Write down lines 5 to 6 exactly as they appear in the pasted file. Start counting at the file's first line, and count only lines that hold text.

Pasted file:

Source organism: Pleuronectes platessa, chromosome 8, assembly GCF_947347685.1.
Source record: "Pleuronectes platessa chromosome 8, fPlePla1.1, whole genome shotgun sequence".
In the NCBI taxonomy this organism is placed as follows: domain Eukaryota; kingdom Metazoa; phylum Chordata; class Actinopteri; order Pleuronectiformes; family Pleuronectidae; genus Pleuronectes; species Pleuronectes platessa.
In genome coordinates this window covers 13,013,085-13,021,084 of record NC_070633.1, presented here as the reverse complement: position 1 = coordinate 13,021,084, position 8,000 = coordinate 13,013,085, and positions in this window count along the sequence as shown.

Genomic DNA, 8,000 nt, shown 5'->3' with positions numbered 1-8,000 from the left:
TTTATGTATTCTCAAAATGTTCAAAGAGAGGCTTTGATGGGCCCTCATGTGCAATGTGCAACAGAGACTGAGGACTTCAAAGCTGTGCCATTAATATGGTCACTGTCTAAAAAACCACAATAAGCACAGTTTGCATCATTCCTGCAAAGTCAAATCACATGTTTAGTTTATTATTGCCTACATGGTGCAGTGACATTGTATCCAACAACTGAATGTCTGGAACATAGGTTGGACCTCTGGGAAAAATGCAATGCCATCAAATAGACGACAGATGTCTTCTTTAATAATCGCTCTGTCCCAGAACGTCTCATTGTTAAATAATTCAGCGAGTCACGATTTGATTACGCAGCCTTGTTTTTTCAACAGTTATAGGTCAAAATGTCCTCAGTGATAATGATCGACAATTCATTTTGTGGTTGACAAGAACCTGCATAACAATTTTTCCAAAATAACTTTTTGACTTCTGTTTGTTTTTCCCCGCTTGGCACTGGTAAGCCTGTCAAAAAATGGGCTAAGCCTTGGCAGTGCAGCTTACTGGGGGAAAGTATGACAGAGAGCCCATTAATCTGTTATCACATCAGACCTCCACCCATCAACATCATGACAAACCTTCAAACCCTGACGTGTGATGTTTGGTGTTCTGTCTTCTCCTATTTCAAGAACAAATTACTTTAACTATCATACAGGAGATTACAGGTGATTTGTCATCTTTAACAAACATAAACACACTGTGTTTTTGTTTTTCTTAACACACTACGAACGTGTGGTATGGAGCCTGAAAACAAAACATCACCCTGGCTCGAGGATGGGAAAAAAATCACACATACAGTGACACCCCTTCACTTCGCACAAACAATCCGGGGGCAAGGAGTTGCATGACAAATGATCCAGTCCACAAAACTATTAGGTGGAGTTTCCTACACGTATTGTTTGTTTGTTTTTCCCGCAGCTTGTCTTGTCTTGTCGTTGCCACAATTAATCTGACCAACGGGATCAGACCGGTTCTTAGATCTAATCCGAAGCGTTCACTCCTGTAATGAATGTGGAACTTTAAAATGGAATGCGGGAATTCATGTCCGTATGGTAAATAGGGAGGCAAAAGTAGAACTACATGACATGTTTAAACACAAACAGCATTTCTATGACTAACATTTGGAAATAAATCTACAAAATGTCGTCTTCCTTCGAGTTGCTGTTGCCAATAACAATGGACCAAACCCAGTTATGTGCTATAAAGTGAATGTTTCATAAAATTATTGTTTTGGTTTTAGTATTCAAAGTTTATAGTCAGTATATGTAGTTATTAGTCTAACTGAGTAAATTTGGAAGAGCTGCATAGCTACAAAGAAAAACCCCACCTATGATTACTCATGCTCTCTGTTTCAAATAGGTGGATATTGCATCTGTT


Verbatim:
Genomic DNA, 8,000 nt, shown 5'->3' with positions numbered 1-8,000 from the left:
TTTATGTATTCTCAAAATGTTCAAAGAGAGGCTTTGATGGGCCCTCATGTGCAATGTGCAACAGAGACTGAGGACTTCAAAGCTGTGCCATTAATATGGTCACTGTCTAAAAAACCACAATAAGCACAGTTTGCATCATTCCTGCAAAGTCAAATCACATGTTTAGTTTATTATTGCCTACATGGTGCAGTGACATTGTATCCAACAACTGAATGTCTGGAACATAGGTTGGACCTCTGGGAAAAATGCAATGCCATCAAATAGACGACAGATGTCTTCTTTAATAATCGCTCTGTCCCAGAACGTCTCATTGTTAAATAATTCAGCGAGTCACGATTTGATTACGCAGCCTTGTTTTTTCAACAGTTATAGGTCAAAATGTCCTCAGTGATAATGATCGACAATTCATTTTGTGGTTGACAAGAACCTGCATAACAATTTTTCCAAAATAACTTTTTGACTTCTGTTTGTTTTTCCCCGCTTGGCACTGGTAAGCCTGTCAAAAAATGGGCTAAGCCTTGGCAGTGCAGCTTACTGGGGGAAAGTATGACAGAGAGCCCATTAATCTGTTATCACATCAGACCTCCACCCATCAACATCATGACAAACCTTCAAACCCTGACGTGTGATGTTTGGTGTTCTGTCTTCTCCTATTTCAAGAACAAATTACTTTAACTATCATACAGGAGATTACAGGTGATTTGTCATCTTTAACAAACATAAACACACTGTGTTTTTGTTTTTCTTAACACACTACGAACGTGTGGTATGGAGCCTGAAAACAAAACATCACCCTGGCTCGAGGATGGGAAAAAAATCACACATACAGTGACACCCCTTCACTTCGCACAAACAATCCGGGGGCAAGGAGTTGCATGACAAATGATCCAGTCCACAAAACTATTAGGTGGAGTTTCCTACACGTATTGTTTGTTTGTTTTTCCCGCAGCTTGTCTTGTCTTGTCGTTGCCACAATTAATCTGACCAACGGGATCAGACCGGTTCTTAGATCTAATCCGAAGCGTTCACTCCTGTAATGAATGTGGAACTTTAAAATGGAATGCGGGAATTCATGTCCGTATGGTAAATAGGGAGGCAAAAGTAGAACTACATGACATGTTTAAACACAAACAGCATTTCTATGACTAACATTTGGAAATAAATCTACAAAATGTCGTCTTCCTTCGAGTTGCTGTTGCCAATAACAATGGACCAAACCCAGTTATGTGCTATAAAGTGAATGTTTCATAAAATTATTGTTTTGGTTTTAGTATTCAAAGTTTATAGTCAGTATATGTAGTTATTAGTCTAACTGAGTAAATTTGGAAGAGCTGCATAGCTACAAAGAAAAACCCCACCTATGATTACTCATGCTCTCTGTTTCAAATAGGTGGATATTGCATCTGTT